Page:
Figs and Vines: Tending Humble Vocations

Those who tend fig trees like the prophet Amos have a humble vocation. When Amos is told to stop prophesying, he responds, “I’m no prophet. I’m a common herdsman, a sheep breeder. I pick sycamore figs.” In our humble positions as teachers, administrators, and learners, we are also fig-pickers, perhaps even fig-piercers if we break through the tough skin to allow maturity to come in our students. We don’t need a prophet label or wealth or great title to do our work well, to hear from God and obey Him in our everyday walk. But we do need to see our work as gardeners, those who tend, prune, and even burn. In John 15 it is because we remain in the vine that Christ calls us to love each other as He has loved us. In the same breath, Christ bids us to bear fruit that remains, fruit that regenerates much like the fig.

Christine Norvell

"With a Masters in Humanities from Faulkner University's Great Books program, Christine has taught high school English in classical and homeschool worlds for eighteen years, most recently for Regent Preparatory School in Tulsa, OK for the last eleven. She currently teaches American and World Literature online for high school students at Kepler Education. Christine is a senior contributor for The Imaginative Conservative and also regularly writes for websites like The Classical Thistle, Story Warren, Circe Institute, and University Bookman. She is the author of Till We Have Faces: A Reading Companion (2020). (I've been a classical education parent for 18 years and a classical literature teacher for 13 years. I speak at youth retreats, church conferences, chapels, and other academic conferences like The Classical Thistle's regional spring conference. I've presented both workshops and keynotes.)"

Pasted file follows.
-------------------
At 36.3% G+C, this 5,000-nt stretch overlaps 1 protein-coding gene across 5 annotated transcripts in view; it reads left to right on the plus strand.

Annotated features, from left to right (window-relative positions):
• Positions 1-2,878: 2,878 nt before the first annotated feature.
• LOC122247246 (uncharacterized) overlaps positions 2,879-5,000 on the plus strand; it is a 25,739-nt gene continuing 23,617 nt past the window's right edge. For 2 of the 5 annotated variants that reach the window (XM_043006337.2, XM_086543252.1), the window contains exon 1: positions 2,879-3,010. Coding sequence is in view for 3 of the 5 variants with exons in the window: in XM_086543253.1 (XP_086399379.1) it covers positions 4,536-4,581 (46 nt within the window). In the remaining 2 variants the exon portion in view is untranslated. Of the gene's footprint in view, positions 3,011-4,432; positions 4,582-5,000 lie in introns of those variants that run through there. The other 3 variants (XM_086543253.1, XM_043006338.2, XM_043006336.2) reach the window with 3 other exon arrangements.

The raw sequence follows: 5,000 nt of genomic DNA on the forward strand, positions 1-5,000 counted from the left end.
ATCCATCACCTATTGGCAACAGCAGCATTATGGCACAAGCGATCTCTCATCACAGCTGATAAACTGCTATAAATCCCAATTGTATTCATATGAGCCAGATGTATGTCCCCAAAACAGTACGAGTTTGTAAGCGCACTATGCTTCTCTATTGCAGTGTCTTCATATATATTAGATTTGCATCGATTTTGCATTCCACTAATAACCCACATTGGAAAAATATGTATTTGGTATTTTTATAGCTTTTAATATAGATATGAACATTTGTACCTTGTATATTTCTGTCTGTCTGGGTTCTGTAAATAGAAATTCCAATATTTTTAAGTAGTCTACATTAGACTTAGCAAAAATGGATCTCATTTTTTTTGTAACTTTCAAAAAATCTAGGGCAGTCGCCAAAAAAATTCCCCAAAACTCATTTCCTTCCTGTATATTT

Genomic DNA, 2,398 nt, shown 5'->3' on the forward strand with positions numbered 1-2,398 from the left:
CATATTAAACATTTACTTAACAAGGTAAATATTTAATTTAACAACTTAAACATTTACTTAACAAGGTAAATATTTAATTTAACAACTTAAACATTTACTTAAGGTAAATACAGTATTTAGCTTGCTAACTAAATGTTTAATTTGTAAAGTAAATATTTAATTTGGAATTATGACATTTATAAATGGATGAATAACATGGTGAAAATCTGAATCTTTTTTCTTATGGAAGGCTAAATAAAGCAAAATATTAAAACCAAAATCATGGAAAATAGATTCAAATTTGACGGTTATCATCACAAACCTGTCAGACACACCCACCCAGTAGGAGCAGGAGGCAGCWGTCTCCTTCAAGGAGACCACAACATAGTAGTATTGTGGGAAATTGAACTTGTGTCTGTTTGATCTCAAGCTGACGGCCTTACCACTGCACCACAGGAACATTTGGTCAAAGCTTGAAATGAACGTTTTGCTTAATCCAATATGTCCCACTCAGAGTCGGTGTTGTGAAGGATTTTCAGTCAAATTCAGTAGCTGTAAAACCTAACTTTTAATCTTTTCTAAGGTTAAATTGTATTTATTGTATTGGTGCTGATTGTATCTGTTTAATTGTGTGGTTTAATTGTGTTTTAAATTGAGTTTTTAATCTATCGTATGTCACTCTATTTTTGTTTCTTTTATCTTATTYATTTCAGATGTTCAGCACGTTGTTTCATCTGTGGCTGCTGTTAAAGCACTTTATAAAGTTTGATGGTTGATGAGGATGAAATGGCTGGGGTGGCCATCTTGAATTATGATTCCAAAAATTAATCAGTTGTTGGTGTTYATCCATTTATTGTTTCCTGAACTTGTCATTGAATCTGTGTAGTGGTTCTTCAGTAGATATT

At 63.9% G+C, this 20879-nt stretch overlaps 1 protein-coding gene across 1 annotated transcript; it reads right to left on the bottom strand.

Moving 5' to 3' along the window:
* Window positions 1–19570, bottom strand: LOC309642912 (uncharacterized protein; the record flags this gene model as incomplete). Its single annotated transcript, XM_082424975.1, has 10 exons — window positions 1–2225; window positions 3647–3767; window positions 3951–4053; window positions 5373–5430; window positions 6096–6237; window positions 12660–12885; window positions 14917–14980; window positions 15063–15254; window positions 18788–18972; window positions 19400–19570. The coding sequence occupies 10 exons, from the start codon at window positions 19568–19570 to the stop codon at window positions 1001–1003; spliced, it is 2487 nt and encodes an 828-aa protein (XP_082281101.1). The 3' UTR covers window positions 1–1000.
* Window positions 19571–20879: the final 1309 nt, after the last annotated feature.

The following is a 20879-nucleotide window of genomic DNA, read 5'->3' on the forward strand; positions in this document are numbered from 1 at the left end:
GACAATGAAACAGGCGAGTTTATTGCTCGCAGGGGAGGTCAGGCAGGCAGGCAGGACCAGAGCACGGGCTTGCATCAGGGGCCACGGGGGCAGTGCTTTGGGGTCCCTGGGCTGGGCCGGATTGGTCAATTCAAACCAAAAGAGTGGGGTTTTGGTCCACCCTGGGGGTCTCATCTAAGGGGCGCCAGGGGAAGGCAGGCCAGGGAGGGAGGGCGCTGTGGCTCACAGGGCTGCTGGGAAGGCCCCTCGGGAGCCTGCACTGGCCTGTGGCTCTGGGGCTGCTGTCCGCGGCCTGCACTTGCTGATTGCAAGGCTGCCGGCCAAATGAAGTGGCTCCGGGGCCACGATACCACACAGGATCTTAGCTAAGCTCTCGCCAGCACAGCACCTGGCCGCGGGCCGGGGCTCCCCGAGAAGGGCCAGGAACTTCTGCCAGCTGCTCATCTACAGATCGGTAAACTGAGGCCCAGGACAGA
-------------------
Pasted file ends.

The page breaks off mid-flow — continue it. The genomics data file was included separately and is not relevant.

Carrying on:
Teaching Grammar in Context: The Five-Minute Lesson

It’s all in the philosophy. When we isolate grammar, we pull it from its natural context, its relationship to the words a student writes. By fastening grammar instruction to writing and immediate need, Constance Weaver’s Teaching Grammar in Context (1996) broke ground by smashing the routine use of stand-alone grammar exercises. She advocated short bites, immediate application, and no books. At two to three times a week, this strategy is effective and flexible for any subject at almost any grade level that requires writing. Teachers can adapt grammar review and new material by noting patterns with the first writing assignment of the year. Are students missing how to use possessives or homonyms? Are commas everywhere but where they need to be? The teacher’s evolving review list is not based on a textbook but what the students need now. Grammar does not need to be a chore. Join me as we learn the art of the mini-lesson and help our students consistently apply it in their own writing whatever the subject.

Christine Norvell

With a Masters in Humanities from Faulkner University's Great Books program, Christine has taught high school English in public, classical, and homeschool worlds for eighteen years. She currently teaches literature and integrated humanities courses online at Kepler Education. Christine is a senior contributor at The Imaginative Conservative and has also written for Circe, University Bookman, VoegelinView, The Classical Thistle, and StoryWarren. She is the author of Till We Have Faces: A Reading Companion (2020) and writes regularly at her teaching blog. She speaks at youth retreats, chapels, church conferences, and other academic conferences like ACCS, Mythmoot, or The Classical Thistle's regional spring conference. I've been a classical education parent for 20 years and a classical literature teacher for 13, having created Language Arts curriculum for five grades at Regent Preparatory and online coursework for Kepler Education.